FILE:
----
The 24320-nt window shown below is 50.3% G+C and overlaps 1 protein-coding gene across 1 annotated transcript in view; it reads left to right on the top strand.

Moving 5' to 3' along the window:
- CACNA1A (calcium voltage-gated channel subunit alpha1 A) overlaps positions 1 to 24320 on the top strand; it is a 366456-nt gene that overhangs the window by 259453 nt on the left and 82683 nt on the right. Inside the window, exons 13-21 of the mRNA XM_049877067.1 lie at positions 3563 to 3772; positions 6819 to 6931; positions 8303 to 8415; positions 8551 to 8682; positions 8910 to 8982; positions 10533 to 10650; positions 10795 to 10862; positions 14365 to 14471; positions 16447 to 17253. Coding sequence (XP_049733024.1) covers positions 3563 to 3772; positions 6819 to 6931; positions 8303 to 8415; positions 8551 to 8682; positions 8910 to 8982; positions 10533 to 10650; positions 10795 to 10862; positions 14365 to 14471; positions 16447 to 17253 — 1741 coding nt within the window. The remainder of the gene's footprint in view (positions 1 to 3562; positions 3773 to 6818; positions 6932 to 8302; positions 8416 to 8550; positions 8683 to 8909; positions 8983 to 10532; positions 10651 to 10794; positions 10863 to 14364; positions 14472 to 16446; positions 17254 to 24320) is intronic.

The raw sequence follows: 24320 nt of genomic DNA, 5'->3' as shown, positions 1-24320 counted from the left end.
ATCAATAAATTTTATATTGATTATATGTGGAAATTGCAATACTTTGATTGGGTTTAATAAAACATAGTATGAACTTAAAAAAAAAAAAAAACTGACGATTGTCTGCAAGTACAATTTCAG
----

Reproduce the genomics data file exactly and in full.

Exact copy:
The 24320-nt window shown below is 50.3% G+C and overlaps 1 protein-coding gene across 1 annotated transcript in view; it reads left to right on the top strand.

Moving 5' to 3' along the window:
- CACNA1A (calcium voltage-gated channel subunit alpha1 A) overlaps positions 1 to 24320 on the top strand; it is a 366456-nt gene that overhangs the window by 259453 nt on the left and 82683 nt on the right. Inside the window, exons 13-21 of the mRNA XM_049877067.1 lie at positions 3563 to 3772; positions 6819 to 6931; positions 8303 to 8415; positions 8551 to 8682; positions 8910 to 8982; positions 10533 to 10650; positions 10795 to 10862; positions 14365 to 14471; positions 16447 to 17253. Coding sequence (XP_049733024.1) covers positions 3563 to 3772; positions 6819 to 6931; positions 8303 to 8415; positions 8551 to 8682; positions 8910 to 8982; positions 10533 to 10650; positions 10795 to 10862; positions 14365 to 14471; positions 16447 to 17253 — 1741 coding nt within the window. The remainder of the gene's footprint in view (positions 1 to 3562; positions 3773 to 6818; positions 6932 to 8302; positions 8416 to 8550; positions 8683 to 8909; positions 8983 to 10532; positions 10651 to 10794; positions 10863 to 14364; positions 14472 to 16446; positions 17254 to 24320) is intronic.

The raw sequence follows: 24320 nt of genomic DNA, 5'->3' as shown, positions 1-24320 counted from the left end.
ATCAATAAATTTTATATTGATTATATGTGGAAATTGCAATACTTTGATTGGGTTTAATAAAACATAGTATGAACTTAAAAAAAAAAAAAAACTGACGATTGTCTGCAAGTACAATTTCAG